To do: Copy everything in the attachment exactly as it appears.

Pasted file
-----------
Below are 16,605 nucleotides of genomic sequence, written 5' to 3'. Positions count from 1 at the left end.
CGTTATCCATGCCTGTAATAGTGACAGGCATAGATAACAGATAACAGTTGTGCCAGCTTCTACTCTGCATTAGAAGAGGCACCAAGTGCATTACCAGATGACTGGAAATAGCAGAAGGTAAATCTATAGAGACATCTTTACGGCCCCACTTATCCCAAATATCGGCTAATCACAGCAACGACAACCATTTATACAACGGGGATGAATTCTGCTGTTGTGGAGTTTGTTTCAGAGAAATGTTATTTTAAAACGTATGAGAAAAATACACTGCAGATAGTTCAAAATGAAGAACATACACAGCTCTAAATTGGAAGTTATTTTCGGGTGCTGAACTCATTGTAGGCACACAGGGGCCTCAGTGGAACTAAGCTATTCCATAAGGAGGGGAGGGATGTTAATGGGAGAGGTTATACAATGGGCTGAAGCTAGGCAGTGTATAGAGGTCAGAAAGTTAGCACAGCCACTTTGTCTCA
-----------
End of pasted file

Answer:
Below are 16,605 nucleotides of genomic sequence, written 5' to 3'. Positions count from 1 at the left end.
CGTTATCCATGCCTGTAATAGTGACAGGCATAGATAACAGATAACAGTTGTGCCAGCTTCTACTCTGCATTAGAAGAGGCACCAAGTGCATTACCAGATGACTGGAAATAGCAGAAGGTAAATCTATAGAGACATCTTTACGGCCCCACTTATCCCAAATATCGGCTAATCACAGCAACGACAACCATTTATACAACGGGGATGAATTCTGCTGTTGTGGAGTTTGTTTCAGAGAAATGTTATTTTAAAACGTATGAGAAAAATACACTGCAGATAGTTCAAAATGAAGAACATACACAGCTCTAAATTGGAAGTTATTTTCGGGTGCTGAACTCATTGTAGGCACACAGGGGCCTCAGTGGAACTAAGCTATTCCATAAGGAGGGGAGGGATGTTAATGGGAGAGGTTATACAATGGGCTGAAGCTAGGCAGTGTATAGAGGTCAGAAAGTTAGCACAGCCACTTTGTCTCA